Iris Bodemer

If I ever won some massive amount of money (which would be difficult because I don’t buy lottery tickets) one of the things I’d indulge in would be to travel to Florence to enrol in any course taught by Iris Bodemer. She lives and works in Germany but sometimes lectures at Alchimia and I’d love to attend one of her weekend workshops there. I’d love to hear about how she approaches a project as well as what and where she draws on for her inspiration. I see both ancient and contemporary influences in her pieces and they come together with such considered precision, as though she’d planned it from the beginning (unlike me who plans as I go and am therefore not Iris Bodemer).

I won’t attempt to list all of her exhibitions and shows on this blog so please check out her website here, and if you find yourself in Florence in July this year she’ll be a guest lecturer at Alchimia for ‘Entropy + Entities’. Me? I guess I’ll have to start buying lottery tickets.

Notes Necklace 2016 bronze
Notes Necklace, 2016, bronze
Notes ring 2016, bronze..bronze aquamarine..silver..silver, aquamarine
Notes Rings, 2016. clockwise from top left – bronze, bronze + aquamarine, silver, silver + aquamarine
Notes, necklace 2016, silver
Notes Necklace , 2016, silver
Relief II 34 Brooches, 2013 silver
Relief II, 2013, 34 brooches, silver
notes ring 2016, bronze, silver, silver
Notes Rings, 2016, bronze, silver
Notes Brooch 2016 Bronze Andean opal
Notes Brooch, 2016, bronze, andean opal
neckpiece, 2012 silver, citrine
Neckpiece, 2012, silver, citrine

Geraldine Nishi

Untitled ring concrete, silver
Untitled, ring: concrete, silver

I don’t know about you but when I look at some of Geraldine Nishi’s work I see luscious cake frosting and ice cream piled high onto rings and necklaces. Yum.

Nishi obtained her Bachelor of Fine Arts (Honours in Sculpture and Painting) from UVic before studying at Alchimia Contemporary Jewellery School in Florence (2005 – 2009)

You can check out more of her work on her website here.

Untitled, necklace, concrete, silver, paint
Untitled, necklace : concrete, silver, paint
Untitled, ring, concrete silver
Untitled, ring : silver, concrete
untitled, object- shibuichi
Untitled, object : shibuichi
untitled, pins - wood, paint, silver
Untitled, pins : wood, paint, silver

The Morphing Ring

I love raw stones and have always wanted to learn how to set them using lost wax. The trick in working with the wax is to be able to form the wax around the stone and more importantly to be able to remove the stone without messing up the model before casting. This purple wax is quite stiff compared to blue or pink wax so I decided to build up the setting to a certain point and add prongs AFTER the casting was done. That was the plan.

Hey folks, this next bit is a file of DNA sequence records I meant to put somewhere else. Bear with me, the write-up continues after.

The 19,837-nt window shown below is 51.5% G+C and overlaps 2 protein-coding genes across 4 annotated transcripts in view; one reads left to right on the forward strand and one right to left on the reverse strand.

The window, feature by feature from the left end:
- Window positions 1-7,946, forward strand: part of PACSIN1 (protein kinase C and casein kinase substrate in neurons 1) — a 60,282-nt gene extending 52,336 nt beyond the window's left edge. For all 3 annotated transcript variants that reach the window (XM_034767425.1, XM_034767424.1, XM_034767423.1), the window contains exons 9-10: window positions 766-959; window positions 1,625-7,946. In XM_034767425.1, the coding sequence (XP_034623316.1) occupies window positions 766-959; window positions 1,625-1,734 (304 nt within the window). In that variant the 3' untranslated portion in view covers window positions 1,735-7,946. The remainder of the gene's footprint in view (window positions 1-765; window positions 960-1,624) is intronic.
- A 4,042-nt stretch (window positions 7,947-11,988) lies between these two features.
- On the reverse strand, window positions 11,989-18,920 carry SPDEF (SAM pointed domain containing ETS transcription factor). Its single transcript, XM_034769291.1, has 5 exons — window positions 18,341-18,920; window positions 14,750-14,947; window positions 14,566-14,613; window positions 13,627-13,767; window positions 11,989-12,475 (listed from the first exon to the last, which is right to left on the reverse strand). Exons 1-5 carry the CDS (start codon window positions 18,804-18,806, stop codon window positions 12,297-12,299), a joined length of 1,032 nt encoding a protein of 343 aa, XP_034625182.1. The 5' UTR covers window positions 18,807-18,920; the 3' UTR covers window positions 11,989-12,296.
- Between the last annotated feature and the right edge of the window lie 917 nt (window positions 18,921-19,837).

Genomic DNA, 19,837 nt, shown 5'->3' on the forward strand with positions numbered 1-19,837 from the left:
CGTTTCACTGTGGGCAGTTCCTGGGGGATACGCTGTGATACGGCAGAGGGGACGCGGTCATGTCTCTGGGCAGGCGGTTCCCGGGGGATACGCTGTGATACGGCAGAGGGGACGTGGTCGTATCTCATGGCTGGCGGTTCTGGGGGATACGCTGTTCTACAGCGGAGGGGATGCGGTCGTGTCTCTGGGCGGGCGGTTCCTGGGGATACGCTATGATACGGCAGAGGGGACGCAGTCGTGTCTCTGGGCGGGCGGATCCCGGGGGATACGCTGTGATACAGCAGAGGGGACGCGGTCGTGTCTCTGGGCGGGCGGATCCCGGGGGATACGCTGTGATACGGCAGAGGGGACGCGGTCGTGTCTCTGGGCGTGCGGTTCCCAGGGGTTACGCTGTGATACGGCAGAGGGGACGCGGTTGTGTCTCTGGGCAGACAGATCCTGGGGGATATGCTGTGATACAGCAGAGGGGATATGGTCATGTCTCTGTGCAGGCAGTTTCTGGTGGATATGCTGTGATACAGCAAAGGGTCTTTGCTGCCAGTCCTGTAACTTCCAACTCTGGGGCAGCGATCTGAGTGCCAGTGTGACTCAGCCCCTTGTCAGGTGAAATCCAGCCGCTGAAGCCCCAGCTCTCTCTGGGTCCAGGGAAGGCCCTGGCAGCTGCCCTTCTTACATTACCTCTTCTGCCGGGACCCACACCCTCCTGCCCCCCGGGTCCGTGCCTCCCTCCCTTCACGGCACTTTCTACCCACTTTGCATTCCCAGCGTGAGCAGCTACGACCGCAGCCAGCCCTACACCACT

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Wax with Jelly Opal

After casting the stone fit easily into it’s setting but it needed those strategically placed prongs to hold it securely in place.

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The jelly opal resting in it’s silver setting after casting

Now, this is where things got ugly and I must admit it’s because I’d been impatient at this point (ie; I didn’t take the time to properly file clean joints between the ring and the new prongs and I used way too much heat). But I was also liking the reticulation happening on all the once-smooth droplets so I kept going.

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Addition of 3 new prongs to set the opal

Now…if you’ve ever worked with solder you’ll know it reaches a split-second magic moment in time when it glows and then flows through a joint. If you’re not paying attention for even a second you can miss that moment.  And as you continue to apply heat the metal does what metal does as it changes from solid to almost molten – it shrinks into itself, with droplets coalescing into other droplets nearby, forming random lumps. Soooo…now my carefully carved ring was reticulated (nice) but had 2 ugly lumps in it. I figured I could still work with it though. Plan B was to saw off the prongs, anneal the shank and see if I could magically secure the opal this time using only the lumps and droplets to hold it.

Of course I split the jelly opal trying to pry open one of the cracked prongs (fffffff…) and plan B morphed into plan C which was to find a new stone…a sun stone that seemed to fit in it’s place. So I annealed the shank and got to work coaxing the existing blobs and droplets around the sun stone.

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Removal of 3 new prongs with a new stone

Yeah, no. It wasn’t meant to be. I could NOT get the stone to sit securely in the end because the blobs were too thick to move. So…I thought – what the hell, I’ll add some more blobs to this blobby ring and use the existing caverns between them to set some CZs, a total 180 degree shift from using a lovely raw stone.

IMG_2063
Blobs with 3 CZs

But now I couldn’t get beyond the look of the ring with those gigantic blobs. It was off balance, sooo…out came the CZs as I contemplated throwing the shank into my crucible in absolute defeat. That was when plan D came into focus which was to attack the shank with the toothiest burr I could find, maybe out of anger, I don’t know. So now all those carefully melted and placed wax droplets I’d placed on the ring in the first place were chewed down. At last I set a white topaz into it which is a million miles from the raw stone(s) I’d started with.